Four individuals who tested positive for the coronavirus while they were incarcerated at the Washington County Detention Center are named as plaintiffs in the Jan. 13 complaint, which was filed by the ACLU of Arkansas.
According to the lawsuit, Karas and his practice — Karas Correctional Health — receive a $1.37 million annual contract with the detention center to provide health services to inmates. Karas has also been a vocal proponent of ivermectin as a supposed treatment for COVID-19, which he chronicles on the Facebook page for his clinic Karas Health Care.
The ACLU said he began giving ivermectin to incarcerated individuals in Washington County as early as November 2020, and the sheriff was aware of it by July last year.
In December, Karas posted a lengthy statement on Facebook describing the “evolution of Karas Healthcare Covid Treatment Regimen,” which included the use of vitamins D and C as well as zinc to prevent the spread of COVID-19 at the Washington County jail early in the pandemic and, later, prescribing ivermectin and antibiotics to those inmates who tested positive.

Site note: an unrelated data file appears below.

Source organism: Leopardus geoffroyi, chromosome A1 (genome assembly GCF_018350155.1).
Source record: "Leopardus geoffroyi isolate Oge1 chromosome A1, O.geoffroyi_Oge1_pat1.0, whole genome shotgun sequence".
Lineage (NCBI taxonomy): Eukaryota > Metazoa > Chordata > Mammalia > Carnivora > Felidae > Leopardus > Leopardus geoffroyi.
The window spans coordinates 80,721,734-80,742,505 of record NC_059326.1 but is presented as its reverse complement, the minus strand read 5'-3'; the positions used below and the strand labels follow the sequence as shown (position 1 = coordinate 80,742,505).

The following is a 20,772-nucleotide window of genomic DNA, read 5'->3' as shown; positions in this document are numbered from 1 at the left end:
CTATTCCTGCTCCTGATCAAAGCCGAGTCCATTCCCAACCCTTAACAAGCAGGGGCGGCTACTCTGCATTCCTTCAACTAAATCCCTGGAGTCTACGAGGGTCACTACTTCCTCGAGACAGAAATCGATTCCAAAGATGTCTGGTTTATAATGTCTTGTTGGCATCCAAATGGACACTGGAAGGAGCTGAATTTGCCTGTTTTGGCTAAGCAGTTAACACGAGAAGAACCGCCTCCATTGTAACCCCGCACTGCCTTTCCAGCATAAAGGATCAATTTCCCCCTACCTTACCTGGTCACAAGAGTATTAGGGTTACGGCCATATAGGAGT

According to the complaint, the named plaintiffs all contracted COVID-19 in August and were given “a cocktail of drugs” ranging from two to 10 pills twice a day. They reportedly included “high doses of vitamins and the drug ivermectin.”
Some of the incarcerated men were given doses between three and six times greater than what’s approved for treating worms with ivermectin, the complaint states.
“Dr. Karas admitted publicly on his clinic’s social media page to dosing inmates housed at WCDC with as much as 0.4 mg/kg of the drug Ivermectin — an astounding amount of the dewormer, and double the dosage recommended for its intended use (which says nothing of its use here),” the ACLU said.